Series Circuits - Inductance

Inductance is the characteristic of an electrical circuit that makes itself evident by opposing the starting, stopping, or changing of current flow. You could almost call it the "mass or inertia of the electric circuit." Even a perfectly straight length of wire has some inductance, but it really begins to show when you wrap wire into a coil where the current produces a strong magnetic field. This "inertia" of current flow or the tendency to resist changes in flow is measured in units called "henries." The amount of actual power dissipation with current flow is called inductive reactance and is measured in units of ohms. The following formula is used to calculate the inductive reactance:


f = frequency in hertz (60 cycles in the US AC circuits)
L = inductance in henries
p = 3.1416

Voltage across and current through an inductor are described by Ohm's Law for inductors:

Find the current flow in the circuit with the pure inductor shown at right:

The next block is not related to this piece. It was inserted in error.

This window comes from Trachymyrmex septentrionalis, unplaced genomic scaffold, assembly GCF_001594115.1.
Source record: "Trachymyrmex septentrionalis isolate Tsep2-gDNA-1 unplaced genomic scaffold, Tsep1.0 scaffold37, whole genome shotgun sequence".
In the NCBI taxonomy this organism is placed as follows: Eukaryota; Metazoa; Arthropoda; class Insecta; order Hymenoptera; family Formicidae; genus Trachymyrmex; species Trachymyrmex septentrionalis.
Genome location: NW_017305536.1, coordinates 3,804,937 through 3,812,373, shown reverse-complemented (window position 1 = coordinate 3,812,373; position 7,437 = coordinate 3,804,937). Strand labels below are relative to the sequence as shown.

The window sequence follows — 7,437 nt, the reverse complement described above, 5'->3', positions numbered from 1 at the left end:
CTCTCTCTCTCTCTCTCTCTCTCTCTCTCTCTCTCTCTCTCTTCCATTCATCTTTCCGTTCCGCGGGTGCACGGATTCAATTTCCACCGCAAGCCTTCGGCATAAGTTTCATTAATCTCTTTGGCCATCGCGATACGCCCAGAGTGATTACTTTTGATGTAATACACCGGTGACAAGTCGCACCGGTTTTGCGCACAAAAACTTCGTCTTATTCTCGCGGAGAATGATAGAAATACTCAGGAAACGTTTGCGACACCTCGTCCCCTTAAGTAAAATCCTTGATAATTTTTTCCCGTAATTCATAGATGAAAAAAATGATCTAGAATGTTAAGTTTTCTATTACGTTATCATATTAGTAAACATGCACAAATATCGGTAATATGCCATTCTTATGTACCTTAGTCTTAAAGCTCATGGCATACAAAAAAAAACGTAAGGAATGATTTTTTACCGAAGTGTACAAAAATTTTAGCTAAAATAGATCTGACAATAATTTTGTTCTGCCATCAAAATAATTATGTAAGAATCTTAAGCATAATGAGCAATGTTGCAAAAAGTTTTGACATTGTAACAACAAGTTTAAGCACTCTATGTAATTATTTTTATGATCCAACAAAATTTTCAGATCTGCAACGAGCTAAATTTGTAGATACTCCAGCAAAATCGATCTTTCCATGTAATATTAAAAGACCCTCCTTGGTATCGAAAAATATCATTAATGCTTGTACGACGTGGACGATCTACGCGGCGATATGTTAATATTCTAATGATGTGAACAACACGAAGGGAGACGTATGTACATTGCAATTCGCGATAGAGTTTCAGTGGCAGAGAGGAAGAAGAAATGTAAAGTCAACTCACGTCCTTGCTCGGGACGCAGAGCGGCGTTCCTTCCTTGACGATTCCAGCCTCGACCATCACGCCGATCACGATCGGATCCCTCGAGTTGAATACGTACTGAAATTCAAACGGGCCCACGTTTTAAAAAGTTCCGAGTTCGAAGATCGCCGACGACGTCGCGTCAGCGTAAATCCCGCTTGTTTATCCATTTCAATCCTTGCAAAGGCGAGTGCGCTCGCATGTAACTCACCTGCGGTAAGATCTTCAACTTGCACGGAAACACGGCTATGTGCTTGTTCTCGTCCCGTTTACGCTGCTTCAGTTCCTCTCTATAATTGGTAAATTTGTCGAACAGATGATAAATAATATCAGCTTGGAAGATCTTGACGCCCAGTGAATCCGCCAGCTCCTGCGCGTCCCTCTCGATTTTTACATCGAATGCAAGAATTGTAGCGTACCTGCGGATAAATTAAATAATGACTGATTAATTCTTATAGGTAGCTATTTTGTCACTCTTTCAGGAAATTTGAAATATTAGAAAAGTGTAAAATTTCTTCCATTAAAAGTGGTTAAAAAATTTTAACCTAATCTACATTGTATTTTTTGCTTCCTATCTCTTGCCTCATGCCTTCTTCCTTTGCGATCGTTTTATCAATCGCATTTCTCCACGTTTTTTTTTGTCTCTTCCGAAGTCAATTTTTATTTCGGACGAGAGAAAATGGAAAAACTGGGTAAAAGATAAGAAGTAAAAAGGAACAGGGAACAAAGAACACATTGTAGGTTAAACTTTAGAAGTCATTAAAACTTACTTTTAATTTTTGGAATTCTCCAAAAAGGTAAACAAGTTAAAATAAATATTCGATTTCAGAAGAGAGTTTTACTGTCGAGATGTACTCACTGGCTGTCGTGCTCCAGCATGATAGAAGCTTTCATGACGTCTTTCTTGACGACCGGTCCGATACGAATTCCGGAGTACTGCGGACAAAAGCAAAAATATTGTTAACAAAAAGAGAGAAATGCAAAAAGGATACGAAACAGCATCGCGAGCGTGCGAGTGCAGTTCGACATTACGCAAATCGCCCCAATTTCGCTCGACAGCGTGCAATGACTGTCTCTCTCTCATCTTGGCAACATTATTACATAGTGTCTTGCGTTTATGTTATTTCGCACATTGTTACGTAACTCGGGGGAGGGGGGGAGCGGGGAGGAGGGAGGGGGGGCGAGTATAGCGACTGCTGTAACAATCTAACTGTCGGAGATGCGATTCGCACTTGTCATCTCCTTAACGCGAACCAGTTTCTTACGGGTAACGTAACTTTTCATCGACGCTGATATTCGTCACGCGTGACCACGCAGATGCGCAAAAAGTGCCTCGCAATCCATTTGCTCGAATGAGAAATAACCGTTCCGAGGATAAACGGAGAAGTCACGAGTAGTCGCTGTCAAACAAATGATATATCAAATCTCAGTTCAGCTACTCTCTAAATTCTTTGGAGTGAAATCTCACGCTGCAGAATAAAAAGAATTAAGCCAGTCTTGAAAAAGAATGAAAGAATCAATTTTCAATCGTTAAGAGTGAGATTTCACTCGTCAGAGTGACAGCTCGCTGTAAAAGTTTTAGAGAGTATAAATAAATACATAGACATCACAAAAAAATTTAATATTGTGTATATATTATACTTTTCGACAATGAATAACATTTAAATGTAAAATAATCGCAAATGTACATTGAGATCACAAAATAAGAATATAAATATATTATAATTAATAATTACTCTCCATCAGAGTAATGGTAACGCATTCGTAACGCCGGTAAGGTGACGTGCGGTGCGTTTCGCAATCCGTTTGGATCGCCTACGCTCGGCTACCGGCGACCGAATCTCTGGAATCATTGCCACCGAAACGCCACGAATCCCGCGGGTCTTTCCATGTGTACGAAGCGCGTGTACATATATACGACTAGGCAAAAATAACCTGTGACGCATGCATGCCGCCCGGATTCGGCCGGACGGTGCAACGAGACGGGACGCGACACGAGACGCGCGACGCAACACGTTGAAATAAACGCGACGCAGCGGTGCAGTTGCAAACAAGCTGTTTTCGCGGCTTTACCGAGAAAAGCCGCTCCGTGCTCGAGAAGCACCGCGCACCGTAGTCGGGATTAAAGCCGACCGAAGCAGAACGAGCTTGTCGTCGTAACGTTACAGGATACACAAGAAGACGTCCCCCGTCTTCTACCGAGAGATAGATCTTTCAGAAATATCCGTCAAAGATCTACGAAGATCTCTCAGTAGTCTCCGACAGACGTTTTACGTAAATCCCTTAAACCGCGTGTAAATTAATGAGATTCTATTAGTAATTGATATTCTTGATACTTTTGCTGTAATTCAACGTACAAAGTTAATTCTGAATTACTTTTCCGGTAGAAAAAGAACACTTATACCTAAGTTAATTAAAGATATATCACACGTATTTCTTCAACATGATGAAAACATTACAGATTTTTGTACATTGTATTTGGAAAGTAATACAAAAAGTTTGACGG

First finding the inductive reactance as:

then applying Ohm's Law:

The sine wave current in an AC circuit with pure inductance and negligible resistance will lag the voltage sine wave by 90 degrees. The figure here shows the current and voltage waveforms for a pure inductance circuit. This can also be expressed in what is called "phasor" form which is the use of vectors math. This is done to keep track of the fact that the inductive reactance value in ohms will be out of phase with any resistance value in a circuit so the inductive reactance ohms and resistance ohms cannot be directly added together.

The counterclockwise position of the current from the voltage is a convention to show the current lagging the voltage.

The total reactance of several inductances in series can be obtained by the following rule.

For series circuits:

For a series circuit with 3 inductive reactances of 10, 20, and 30 ohms, the total inductive reactance is calculated as follows:

If the circuit voltage is 120 volts, then ohms law is used to find the total current flow in the circuit.

2 amps of current flows through each inductance in the series circuit.